IT remains to be seen this year whether the Dublin footballers are the best equipped to dethrone our neighbours in Kerry.
Seánie O’Shea’s famous long-range free to get Kerry over the line in last year’s All-Ireland SFC semi-final will have hurt the Dubs and will surely serve as the motivation needed to have another serious tilt at Sam later on this year. Relegated from Division 1 and not bringing home ultimate honours in 2022 will have been seen as slippage by Dessie Farrell, his players and the Dublin supporters.
The Cork footballers welcome the Dubs to Páirc Uí Chaoimh for a 3.45pm throw-in this Sunday. An unusual time, to say the least – I was thinking first was it the latter part of a double-header of some sort, be it with the hurlers or maybe part of the pre-season John Kerins U20 tournament but it’s not. My only conclusion is that television coverage must be dictating.
Traditionally, the Dubs are great supporters to travel. I remember back to a national league final we played them in in the Páirc in 1999 and they travelled in their thousands to help create a great atmosphere around the city the night before, prior to and during the game.
Granted, some will still travel the night before but the late throw-in will surely put some off as it would mean a later return to the capital on a Sunday night. A Saturday night fixture for this one, similar to what the hurlers had when they played Limerick, would have been far more attractive to both home and away support.
Anyway, that’s beside the point. It’s a great opportunity and test for this developing Cork team to lock horns with one of the top teams in the land so early in the season. The Dubs, boosted by the return to training of Jack McCaffrey and Paul Mannion this season – neither of which have featured so far – would be expected to win all their games in Division 2 this year and make an instant return to the top division.
Dessie Farrell will be hoping to use the league to re-integrate the likes of the two already mentioned and get a host of others yet-to-feature stars up to speed in the hope of a serious assault on Kerry and Sam Maguire come July.
Kildare ran them close in the opening round and probably got caught up in the hype that they had closed the gap. Cork in turn took full advantage of that to give them a drubbing (2-14 to 0-7) the last day out in Newbridge. An extremely important result for the Rebels who had lost their opener to Meath, as getting nothing from the first three league games against top Leinster opposition would have done a lot of damage to confidence and belief within the camp and the talk would quickly have switched to relegation rather than the possibility of promotion. If Cork can get something from this match, it would put them in a great position heading into games against Limerick, Clare and Louth. None of them would be easy of course, but more winnable, maybe.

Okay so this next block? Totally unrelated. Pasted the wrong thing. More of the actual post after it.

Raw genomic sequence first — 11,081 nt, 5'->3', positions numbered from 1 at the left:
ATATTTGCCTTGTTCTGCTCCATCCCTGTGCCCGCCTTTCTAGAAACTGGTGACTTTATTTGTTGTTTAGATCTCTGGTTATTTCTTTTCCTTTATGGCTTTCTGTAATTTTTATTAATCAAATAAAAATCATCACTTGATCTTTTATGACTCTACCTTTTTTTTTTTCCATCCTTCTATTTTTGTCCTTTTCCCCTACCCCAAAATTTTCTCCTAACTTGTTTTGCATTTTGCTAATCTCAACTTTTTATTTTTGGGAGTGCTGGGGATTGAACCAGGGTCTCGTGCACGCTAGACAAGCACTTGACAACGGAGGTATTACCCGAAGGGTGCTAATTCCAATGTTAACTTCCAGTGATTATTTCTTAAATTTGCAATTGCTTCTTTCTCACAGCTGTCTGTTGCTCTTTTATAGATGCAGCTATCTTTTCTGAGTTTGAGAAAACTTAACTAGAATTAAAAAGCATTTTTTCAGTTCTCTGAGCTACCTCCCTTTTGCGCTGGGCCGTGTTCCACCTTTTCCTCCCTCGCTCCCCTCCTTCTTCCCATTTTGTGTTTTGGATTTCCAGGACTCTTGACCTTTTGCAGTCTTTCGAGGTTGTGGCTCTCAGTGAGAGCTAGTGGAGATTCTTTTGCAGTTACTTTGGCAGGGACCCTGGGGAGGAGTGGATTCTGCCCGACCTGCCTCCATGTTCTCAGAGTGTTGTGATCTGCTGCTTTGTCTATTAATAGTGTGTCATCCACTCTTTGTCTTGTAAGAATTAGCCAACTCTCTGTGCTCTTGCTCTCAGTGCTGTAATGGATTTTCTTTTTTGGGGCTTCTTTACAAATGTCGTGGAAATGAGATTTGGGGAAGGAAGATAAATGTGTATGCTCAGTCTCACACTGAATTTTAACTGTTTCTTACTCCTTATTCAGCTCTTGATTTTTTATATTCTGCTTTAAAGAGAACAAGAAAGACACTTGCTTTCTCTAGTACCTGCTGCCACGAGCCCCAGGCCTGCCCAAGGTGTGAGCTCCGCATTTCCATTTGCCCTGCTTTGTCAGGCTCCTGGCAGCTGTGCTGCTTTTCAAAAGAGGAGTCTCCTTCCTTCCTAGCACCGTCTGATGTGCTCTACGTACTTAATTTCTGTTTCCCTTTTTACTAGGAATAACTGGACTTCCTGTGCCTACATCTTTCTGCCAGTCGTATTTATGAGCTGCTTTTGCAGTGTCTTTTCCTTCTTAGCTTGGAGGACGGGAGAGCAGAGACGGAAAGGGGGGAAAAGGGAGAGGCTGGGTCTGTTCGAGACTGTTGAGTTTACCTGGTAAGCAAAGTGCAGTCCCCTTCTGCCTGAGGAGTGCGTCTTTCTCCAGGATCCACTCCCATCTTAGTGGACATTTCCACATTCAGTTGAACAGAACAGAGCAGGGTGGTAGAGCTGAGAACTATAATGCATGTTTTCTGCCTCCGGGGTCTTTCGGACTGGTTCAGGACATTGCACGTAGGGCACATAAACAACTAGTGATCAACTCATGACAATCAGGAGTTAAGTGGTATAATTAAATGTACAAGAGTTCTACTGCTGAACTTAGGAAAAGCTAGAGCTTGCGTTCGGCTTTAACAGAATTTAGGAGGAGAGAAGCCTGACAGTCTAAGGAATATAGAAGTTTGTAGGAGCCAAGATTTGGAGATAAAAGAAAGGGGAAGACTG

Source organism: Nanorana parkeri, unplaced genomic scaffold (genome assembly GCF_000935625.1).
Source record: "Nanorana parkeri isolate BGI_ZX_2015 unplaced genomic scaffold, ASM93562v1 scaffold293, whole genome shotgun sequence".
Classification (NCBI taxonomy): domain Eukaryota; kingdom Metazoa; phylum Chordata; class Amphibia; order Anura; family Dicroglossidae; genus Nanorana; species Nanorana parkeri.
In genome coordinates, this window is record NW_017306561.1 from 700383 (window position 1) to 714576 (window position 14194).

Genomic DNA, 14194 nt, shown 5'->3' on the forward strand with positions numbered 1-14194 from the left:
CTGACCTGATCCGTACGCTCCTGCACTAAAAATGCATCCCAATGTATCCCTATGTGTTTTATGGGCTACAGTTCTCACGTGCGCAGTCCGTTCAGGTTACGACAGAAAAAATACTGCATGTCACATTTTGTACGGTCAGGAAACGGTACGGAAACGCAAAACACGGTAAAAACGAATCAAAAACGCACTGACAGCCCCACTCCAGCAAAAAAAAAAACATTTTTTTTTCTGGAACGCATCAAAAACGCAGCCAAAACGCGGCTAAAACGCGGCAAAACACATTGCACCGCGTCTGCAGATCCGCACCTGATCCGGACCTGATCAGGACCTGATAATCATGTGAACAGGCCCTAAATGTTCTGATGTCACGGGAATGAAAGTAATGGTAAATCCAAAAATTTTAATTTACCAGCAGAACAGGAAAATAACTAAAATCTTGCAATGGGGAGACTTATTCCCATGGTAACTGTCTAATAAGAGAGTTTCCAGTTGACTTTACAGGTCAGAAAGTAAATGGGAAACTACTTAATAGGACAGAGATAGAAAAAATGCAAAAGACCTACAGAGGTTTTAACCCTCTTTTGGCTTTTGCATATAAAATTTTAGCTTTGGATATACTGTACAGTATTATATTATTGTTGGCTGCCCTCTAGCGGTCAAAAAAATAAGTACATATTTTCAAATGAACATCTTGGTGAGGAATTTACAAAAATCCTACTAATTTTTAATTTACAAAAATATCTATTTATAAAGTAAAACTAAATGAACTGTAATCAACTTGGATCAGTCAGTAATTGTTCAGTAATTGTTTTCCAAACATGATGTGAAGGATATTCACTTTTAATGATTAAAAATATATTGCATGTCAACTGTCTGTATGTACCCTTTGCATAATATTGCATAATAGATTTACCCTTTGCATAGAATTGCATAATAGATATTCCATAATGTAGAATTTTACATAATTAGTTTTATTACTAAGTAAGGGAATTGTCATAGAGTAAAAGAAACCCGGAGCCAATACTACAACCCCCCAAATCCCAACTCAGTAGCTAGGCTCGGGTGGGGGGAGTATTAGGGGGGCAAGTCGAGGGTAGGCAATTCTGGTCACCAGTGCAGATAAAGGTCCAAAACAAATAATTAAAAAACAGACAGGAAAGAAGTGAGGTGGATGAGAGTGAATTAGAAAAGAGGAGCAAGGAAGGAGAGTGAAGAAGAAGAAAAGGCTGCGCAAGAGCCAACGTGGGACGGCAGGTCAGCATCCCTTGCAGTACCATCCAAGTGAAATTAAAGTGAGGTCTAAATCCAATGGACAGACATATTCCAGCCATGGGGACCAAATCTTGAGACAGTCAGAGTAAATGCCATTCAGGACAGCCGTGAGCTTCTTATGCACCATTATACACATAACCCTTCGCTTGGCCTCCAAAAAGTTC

It would be very easy to get caught up in the statistics following this Dublin group of footballers. They have won eight All-Irelands since 2011. They completed the six in a row in 2020 and possess some of the greatest players that have ever played the game in the form of the likes of James McCarthy, Brian Fenton and Ciarán Kilkenny. But admiring their successes will do this Cork group no good. Respect must be shown to this Dublin team but if Cork stand back and admire them for any period of time, the punishment can be severe as Kildare found out in this year’s Leinster final with the concession of five first-half goals.
They most certainly are a team of quality but Cork cannot be frightened by Dublin’s last decade. Take them on the here and now. Fear breeds anxiety and anxiety leads to the rabbits-in-headlights scenario.
Cork will have to relentlessly chase Dublin for 80 minutes. Taking Dublin on in increments won’t be enough. Optimise periods of dominance and minimise the damage when Dublin are in the ascendancy. All individual performances will have to be eight or nine out of ten.
In last year’s quarter-final in Croke Park, Cork stuck with the Dubs for 50 minutes before going down by about ten points. Cork now carry more physicality in their team and levels of fitness have definitely improved. Another question is what will John Cleary and his selectors decide to do with the UCC contingent who will have played the Sigerson Cup final this week also. Two key members of the last line of defence in Maurice Shanley and Daniel O’Mahony will be involved, as are the likes of Cathail O’Mahony and Fionn Herlihy, who is in great form at the moment.
O’Mahony and Shanley will most likely be handed the job of tying up Dublin’s marquee inside two of Costello and O’Callaghan if they come through unscathed. A fitter and leaner looking Colm O’Callaghan would, I expect, again to be given the Fenton job. But who marks Ciarán Kilkenny? Matty Taylor was given the job last time out, but he struggled with his physicality.
Kickout strategies will be key to Cork's competitiveness in this one on both their own and Dublins. It’s an intriguing early-season fixture and we will be hoping for a huge performance from a team that needs a win of this calibre to set their season alight.